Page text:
Day 3: Lows, highs, going under and up again
One of The Brash clan’s favourite places for a family meal, whenever we are in Cornwall, is The Rising Sun in St Mawes, and in honour of their hospitality, we had booked a meal there the evening before. But the timings and circumstance mentioned in the previous post, compounded by the incompetent farce of a local taxi company meant we had to make do with ‘homemade’ that night.
Determined not to miss out, though, we started day three with a slight detour on our first cycle and had breakfast in The Rising Sun (just after the sun had risen). It was good to see our friends there and thank the St Austell Brewery for their support with a few ‘pint in hand’ photographs outside.
Planning has to be dynamic!
In any journey, there will be a variety of highs and lows. Interestingly, the whole episode with missing dinner was more of a low for me than some of the physically and emotionally challenging days to come. It was the idea that months of planning and lots of promises could come to nothing – over nothing. I suppose, for me frustration is more exhausting than exhaustion is frustrating… If that makes any sense?
The key lesson here is that change is inevitable. I could do this whole thing again (seriously ‘I could’), and take into account all the planning lessons I learned this time round…. and something else would still go wrong. In any plan, you have to allow for change. It is the only way! A good plan has to be dynamic!
Back to the beaten track…
The next ‘planned’ part of the journey was a 6km kayak across Falmouth Harbour, but a 25 miles per hour headwind soon put a stop to that. I had discussed with Penny that if there was ever a marginal decision, regarding safety, that I would back off. Now, ‘marginal’ is a broad and relatively subjective concept, but on this occasion, I made the same choice she would have done. After all I had promised her I wouldn’t kill myself on the journey (and she would have killed me if I’d broken that one).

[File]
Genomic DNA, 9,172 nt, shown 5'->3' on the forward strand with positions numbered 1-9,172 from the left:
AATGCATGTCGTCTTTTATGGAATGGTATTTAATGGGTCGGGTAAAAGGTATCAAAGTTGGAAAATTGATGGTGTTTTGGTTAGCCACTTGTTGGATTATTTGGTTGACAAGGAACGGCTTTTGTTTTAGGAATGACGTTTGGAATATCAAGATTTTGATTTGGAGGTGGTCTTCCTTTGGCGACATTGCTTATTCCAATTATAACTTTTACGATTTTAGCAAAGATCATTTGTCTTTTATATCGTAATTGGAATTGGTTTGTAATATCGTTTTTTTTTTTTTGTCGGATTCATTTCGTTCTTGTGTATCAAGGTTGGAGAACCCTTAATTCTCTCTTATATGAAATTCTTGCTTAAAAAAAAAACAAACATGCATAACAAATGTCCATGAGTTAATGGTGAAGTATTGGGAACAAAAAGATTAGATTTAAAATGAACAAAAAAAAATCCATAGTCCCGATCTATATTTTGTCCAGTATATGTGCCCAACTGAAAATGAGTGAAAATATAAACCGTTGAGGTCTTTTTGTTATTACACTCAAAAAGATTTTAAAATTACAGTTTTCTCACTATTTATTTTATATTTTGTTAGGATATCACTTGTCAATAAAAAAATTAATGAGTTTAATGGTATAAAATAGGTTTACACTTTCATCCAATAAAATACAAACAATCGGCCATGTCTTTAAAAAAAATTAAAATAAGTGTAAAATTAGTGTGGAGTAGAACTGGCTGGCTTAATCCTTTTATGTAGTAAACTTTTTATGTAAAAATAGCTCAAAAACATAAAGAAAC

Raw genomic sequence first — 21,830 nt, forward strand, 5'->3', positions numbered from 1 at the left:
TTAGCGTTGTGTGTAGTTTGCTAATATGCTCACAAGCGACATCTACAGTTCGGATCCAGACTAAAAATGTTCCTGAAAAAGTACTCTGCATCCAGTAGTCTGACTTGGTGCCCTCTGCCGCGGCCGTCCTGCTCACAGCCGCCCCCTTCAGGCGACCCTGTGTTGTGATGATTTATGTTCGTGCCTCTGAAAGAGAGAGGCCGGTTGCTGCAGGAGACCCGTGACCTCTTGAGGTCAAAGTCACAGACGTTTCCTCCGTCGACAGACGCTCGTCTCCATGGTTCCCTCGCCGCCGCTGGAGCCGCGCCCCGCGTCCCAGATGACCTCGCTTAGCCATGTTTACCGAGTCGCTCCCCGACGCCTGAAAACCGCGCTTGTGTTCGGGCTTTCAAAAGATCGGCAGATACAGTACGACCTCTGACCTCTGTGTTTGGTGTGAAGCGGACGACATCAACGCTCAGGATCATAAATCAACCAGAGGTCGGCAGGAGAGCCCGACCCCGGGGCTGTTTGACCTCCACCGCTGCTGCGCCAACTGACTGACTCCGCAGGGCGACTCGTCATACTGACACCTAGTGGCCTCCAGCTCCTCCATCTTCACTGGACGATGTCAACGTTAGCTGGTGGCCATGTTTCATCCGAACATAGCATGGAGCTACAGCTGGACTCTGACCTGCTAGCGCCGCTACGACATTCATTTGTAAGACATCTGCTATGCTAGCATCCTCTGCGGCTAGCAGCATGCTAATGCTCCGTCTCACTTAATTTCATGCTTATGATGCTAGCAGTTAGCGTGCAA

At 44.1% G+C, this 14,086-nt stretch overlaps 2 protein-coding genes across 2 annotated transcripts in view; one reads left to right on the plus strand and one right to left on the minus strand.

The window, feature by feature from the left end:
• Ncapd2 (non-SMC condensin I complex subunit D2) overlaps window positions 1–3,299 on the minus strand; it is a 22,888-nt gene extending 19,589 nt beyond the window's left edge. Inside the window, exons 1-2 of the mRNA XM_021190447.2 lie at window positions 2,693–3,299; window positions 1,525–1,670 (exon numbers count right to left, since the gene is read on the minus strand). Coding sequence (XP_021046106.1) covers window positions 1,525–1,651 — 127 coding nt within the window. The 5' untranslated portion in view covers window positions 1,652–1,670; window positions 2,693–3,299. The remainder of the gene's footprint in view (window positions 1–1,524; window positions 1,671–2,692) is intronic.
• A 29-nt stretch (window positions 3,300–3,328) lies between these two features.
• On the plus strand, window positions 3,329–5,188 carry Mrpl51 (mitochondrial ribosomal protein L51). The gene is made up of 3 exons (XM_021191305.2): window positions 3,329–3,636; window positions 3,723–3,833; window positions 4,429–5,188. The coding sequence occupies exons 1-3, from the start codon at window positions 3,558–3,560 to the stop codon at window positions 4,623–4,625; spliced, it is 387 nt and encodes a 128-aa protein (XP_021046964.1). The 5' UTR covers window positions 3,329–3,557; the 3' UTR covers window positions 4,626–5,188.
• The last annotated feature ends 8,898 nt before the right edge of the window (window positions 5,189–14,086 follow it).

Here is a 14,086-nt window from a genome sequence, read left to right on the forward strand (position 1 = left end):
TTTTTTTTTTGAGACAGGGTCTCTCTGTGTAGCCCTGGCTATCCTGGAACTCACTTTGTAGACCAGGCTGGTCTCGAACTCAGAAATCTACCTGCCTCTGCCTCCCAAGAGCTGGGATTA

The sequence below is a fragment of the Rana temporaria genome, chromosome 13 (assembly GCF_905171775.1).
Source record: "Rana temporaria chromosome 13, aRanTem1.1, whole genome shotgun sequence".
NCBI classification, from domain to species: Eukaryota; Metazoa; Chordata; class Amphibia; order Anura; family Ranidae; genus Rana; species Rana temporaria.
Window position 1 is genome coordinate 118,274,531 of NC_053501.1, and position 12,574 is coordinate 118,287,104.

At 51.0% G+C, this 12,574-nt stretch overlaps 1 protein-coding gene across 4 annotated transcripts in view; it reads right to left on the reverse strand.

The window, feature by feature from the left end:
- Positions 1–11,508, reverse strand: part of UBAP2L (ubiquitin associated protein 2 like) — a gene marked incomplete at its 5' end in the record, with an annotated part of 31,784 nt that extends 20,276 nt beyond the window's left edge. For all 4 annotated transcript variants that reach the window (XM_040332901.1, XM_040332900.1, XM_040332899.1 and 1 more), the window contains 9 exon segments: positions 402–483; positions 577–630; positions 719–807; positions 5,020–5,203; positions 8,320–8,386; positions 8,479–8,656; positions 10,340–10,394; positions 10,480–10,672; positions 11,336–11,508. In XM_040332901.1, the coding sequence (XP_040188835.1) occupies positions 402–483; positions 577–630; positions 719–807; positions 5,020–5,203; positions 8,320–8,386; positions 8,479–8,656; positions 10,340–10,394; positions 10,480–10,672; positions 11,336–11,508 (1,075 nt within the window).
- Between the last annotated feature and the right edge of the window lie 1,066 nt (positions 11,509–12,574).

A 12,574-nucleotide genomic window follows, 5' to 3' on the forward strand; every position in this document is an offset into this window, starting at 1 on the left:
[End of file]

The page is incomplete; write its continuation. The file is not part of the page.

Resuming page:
The result of my ‘wise decision’ was a detour resulting in a 130km cycle to Land’s End. Dave was still with me at this point so it was nice to get out on the road again with him and take out my frustration on the pedals.
Same place, different feeling…
I was met with an odd and entirely unexpected emotion when I arrived at Land’s End. The last time I was there it was something of a victory, having just completed a cycle from John o’Groats, this time, it was merely a pit stop. Having missed my first kayak that day, I was looking forward to the second one. It came at the end of a delightful couple of hours in bright sunshine ‘with a tailwind’ cycling up to St Ives. This was an 8km kayak and it was supposed to be an easy one… almost Hawaii Five-O style. The first 98% of the crossing was perfect, then disaster struck… again.
As I was paddling home onto Godrevy Beach, a big wave sideswiped me into the blue. I managed to get back to the shore OK but my kit was wet and my phone (including GPS and satnav) was ruined. The obvious business analogy here writes itself. I was on the crest of a wave, sitting well above troubled waters, enjoying the sunshine, almost across the line and then taken off guard and capsized. In simple terms, you cannot afford to take your eye off the goal just because the going is good.
From that point on I had to rely on my backup kit, including second rate tech and slower connection speeds. Just another complication on what was turning out to be quite a challenging and educational adventure. The day ended via Padstow, running and on two wheels, and finally arriving for dinner in Rock.
St Mawes to Rock
Total = 186km; Cycle = 174km; Run = 3km; Kayak = 8km; Swim = 1km